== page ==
Surdiva Scaevolas: Production Secrets
Use this advice from Suntory for producing Surdiva scaevolas.
October 11, 2012
Suntory has transformed one of the most heat-tolerant bedding plants by making scaevolas more manageable to grow and maintain. Native to Australia and Polynesia, scaevola is grown as an annual but is a perennial by nature. While the native species has a wild, rangy habit, Surdivas have a mounding, semi-trailing habit, producing distinctive fan-shaped flowers on short terminal spikes. The three colors – Blue, Light Blue and White – are very uniform and fill out containers nicely. Plants are drought tolerant, making them ideal for low-maintenance situations.
Sizzling All Summer
Surdiva scaevolas are capturing attention and recognition in leading university trials. In 2011, the Surdiva series was named the best scaevola at Penn State University and featured as the plant of the month at the Dallas Arboretum in June. At the University of Georgia, ‘Surdiva Light Blue’ received a Classic City Award and was named a Plant of Distinction.
Rooted cuttings should be planted as soon as possible into 4-inch pots or larger. Use a well-drained peat/perlite mix with a pH of 5.6-6.0 and maintain a substrate EC of 2.0. Slow-release fertilizer is recommended in addition to liquid fertilizer with a longevity of three to four months. Water plants prior to wilting and allow substrate to dry out between waterings to reduce the risk of root rot.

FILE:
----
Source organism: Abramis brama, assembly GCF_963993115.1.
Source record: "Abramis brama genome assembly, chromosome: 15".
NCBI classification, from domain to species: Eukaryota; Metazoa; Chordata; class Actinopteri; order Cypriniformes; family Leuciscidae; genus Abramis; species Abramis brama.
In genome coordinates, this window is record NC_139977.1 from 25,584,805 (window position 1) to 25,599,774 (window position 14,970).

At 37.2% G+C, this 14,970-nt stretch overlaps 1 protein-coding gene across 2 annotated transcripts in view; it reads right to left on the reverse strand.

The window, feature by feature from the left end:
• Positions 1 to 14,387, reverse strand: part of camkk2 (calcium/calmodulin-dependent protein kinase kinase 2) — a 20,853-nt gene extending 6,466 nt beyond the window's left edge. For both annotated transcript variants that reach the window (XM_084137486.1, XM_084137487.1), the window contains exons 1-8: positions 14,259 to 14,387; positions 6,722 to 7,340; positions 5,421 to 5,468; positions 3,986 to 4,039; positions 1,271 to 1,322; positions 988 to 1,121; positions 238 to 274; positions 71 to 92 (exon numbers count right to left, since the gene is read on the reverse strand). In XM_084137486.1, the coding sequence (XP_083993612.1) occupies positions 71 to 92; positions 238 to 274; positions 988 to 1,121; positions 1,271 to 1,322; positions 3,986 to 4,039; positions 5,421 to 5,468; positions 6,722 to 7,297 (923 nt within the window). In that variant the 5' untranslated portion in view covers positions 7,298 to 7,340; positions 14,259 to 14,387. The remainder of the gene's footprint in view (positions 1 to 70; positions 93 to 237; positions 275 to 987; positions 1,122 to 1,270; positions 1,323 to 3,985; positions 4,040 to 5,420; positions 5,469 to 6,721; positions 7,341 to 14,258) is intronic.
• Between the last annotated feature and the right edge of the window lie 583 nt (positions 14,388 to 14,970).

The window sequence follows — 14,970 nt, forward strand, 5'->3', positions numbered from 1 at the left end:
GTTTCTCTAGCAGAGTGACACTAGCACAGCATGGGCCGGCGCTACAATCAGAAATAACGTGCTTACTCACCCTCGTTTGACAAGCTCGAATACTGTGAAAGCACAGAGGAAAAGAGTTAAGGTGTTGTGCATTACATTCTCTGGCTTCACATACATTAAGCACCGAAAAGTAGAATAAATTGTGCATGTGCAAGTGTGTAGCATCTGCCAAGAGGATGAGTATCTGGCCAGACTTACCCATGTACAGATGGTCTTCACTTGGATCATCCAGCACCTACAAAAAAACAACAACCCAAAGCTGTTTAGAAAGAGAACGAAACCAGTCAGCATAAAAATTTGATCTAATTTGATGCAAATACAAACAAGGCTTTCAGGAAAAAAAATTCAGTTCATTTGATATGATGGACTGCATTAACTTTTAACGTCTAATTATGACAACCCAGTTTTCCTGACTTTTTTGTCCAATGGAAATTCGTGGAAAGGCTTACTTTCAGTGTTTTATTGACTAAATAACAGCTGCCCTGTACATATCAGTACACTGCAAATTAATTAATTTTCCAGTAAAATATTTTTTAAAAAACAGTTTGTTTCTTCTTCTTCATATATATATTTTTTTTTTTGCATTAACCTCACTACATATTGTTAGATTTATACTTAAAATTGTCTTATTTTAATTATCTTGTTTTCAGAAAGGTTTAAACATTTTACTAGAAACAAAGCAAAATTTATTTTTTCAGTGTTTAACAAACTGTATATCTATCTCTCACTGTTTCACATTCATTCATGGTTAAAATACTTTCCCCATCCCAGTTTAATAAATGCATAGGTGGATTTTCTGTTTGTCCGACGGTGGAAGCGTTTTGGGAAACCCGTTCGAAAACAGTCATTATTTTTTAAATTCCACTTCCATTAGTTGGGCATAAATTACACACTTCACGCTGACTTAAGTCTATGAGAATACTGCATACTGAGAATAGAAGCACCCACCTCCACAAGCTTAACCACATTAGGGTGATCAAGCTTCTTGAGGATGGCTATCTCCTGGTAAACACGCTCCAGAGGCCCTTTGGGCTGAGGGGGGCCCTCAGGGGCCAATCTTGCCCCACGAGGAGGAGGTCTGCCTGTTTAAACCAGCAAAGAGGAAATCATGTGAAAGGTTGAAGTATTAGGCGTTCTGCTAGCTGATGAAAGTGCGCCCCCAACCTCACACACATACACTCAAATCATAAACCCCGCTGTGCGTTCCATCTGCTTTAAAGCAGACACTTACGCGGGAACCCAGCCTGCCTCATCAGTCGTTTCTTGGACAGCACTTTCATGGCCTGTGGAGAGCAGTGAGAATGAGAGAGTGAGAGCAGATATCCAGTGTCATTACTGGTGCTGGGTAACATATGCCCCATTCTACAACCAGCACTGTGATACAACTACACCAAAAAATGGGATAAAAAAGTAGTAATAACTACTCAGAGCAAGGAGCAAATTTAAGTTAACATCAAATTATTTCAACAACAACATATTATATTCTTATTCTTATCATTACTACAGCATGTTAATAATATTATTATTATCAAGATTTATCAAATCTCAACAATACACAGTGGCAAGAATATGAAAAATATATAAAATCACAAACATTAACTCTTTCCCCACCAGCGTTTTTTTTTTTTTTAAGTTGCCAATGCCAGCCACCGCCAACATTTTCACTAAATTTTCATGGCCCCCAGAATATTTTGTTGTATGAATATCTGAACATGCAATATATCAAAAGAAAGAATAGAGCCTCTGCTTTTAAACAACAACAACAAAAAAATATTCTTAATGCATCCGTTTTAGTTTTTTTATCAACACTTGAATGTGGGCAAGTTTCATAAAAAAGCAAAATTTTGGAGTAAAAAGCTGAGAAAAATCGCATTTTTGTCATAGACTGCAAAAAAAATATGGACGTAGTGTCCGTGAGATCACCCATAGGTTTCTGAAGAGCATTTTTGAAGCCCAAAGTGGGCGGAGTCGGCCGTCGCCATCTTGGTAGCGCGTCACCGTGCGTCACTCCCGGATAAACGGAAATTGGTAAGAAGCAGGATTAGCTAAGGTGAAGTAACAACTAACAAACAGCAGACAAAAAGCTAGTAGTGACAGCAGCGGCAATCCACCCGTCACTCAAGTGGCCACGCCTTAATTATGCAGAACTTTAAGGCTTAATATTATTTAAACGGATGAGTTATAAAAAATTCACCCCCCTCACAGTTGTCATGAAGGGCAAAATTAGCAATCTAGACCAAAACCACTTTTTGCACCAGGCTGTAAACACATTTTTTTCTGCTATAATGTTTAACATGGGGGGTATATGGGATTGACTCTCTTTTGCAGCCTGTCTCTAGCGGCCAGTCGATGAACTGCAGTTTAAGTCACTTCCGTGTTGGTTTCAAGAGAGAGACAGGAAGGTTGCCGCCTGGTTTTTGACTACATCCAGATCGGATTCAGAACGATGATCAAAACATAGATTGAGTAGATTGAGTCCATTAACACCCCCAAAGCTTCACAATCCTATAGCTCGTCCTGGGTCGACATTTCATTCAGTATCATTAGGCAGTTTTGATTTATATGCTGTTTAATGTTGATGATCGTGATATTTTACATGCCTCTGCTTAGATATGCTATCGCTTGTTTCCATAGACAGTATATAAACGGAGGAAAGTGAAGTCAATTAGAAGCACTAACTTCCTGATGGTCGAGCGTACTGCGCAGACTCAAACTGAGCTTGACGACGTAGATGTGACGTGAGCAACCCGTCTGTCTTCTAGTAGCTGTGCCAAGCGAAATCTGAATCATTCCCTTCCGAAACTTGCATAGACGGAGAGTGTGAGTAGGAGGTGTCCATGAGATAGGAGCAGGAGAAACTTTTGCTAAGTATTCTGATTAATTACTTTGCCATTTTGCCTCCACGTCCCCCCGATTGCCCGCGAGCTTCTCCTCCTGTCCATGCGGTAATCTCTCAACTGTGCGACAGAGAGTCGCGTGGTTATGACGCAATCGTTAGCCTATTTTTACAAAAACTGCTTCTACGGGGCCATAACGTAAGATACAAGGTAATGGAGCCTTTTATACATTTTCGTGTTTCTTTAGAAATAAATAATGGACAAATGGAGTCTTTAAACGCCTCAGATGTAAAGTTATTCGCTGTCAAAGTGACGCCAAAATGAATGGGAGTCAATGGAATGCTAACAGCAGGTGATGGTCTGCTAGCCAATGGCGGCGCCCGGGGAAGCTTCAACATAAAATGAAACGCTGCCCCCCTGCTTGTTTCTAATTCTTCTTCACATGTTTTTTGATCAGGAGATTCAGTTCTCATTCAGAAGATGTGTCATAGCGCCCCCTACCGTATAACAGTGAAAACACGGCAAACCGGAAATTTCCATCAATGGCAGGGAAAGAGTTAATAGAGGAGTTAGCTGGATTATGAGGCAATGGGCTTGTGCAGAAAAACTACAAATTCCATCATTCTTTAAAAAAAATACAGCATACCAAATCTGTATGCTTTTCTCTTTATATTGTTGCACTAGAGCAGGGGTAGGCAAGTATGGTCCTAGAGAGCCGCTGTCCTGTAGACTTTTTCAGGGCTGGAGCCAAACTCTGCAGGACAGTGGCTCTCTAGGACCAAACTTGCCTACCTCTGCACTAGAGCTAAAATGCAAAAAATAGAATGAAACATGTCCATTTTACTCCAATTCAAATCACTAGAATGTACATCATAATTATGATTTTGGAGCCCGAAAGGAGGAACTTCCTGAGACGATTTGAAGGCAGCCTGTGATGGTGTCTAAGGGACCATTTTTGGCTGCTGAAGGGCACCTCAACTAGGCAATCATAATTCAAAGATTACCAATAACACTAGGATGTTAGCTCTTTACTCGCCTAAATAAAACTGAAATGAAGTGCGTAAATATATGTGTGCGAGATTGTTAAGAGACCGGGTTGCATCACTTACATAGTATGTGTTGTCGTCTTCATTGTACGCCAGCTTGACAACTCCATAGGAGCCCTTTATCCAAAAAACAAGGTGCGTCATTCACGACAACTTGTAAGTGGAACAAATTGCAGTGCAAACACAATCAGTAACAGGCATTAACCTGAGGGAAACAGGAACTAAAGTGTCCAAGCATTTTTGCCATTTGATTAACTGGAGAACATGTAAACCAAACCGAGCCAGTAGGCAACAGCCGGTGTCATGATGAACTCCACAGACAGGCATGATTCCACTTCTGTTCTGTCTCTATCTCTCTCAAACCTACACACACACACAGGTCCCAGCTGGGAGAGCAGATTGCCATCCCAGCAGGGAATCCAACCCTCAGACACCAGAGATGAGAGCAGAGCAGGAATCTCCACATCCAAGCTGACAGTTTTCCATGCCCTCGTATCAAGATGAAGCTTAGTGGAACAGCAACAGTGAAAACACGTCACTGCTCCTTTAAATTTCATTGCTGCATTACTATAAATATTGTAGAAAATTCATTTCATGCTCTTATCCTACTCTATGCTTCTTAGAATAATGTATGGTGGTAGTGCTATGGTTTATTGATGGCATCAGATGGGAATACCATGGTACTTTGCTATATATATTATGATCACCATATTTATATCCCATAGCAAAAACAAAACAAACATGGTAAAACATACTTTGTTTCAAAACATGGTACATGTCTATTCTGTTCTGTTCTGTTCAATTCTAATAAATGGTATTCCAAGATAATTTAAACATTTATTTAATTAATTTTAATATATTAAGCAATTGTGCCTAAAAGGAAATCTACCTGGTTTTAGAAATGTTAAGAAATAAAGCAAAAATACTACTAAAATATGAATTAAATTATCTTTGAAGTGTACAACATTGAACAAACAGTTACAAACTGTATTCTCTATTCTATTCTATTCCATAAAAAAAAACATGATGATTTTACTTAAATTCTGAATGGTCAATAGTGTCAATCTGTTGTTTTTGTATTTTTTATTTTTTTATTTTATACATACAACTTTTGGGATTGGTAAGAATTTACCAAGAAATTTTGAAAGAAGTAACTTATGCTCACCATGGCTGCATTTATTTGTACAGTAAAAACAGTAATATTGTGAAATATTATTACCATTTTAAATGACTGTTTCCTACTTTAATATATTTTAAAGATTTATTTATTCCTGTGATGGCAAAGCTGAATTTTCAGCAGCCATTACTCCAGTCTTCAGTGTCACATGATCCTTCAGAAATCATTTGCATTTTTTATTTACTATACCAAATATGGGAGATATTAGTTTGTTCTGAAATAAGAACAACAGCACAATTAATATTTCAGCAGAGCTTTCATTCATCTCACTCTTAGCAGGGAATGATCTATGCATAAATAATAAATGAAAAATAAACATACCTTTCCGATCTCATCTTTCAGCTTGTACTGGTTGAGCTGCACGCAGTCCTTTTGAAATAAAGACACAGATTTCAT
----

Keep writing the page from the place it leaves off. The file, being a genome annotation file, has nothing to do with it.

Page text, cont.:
Extra iron applications may be required to promote good leaf color. Apply as iron sulphate drenches (avoid foliage contact) or iron chelate sprays or drenches. Purpling of the foliage can be a result of low phosphorous and is more prevalent in some colors. Moderate or high levels of phosphorous can cause yellow-red coloring in older foliage.
Plant Growth Regulators
The use of growth regulators on this crop is not necessary. Pinching can encourage the correct shape and act as a form of growth control. B9 (paclobutrazol) drench and Sumagic (uniconazole) work well on scaevola.
• 4-inch pots – six to seven weeks with one liner and one pinch
• 6-inch pots – seven to eight weeks with one liner and two pinches
• 10-inch baskets – 12-15 weeks with three liners and two to three pinches.
Less pinching is required when plants are grown cool.
Pests & Diseases
Monitor for whiteflies, thrips, leaf miners, aphids and mites. Prevent Botrytis, Phytophthora, Rhizoctonia and Pythium. A broad-spectrum fungicide drench is recommended after planting.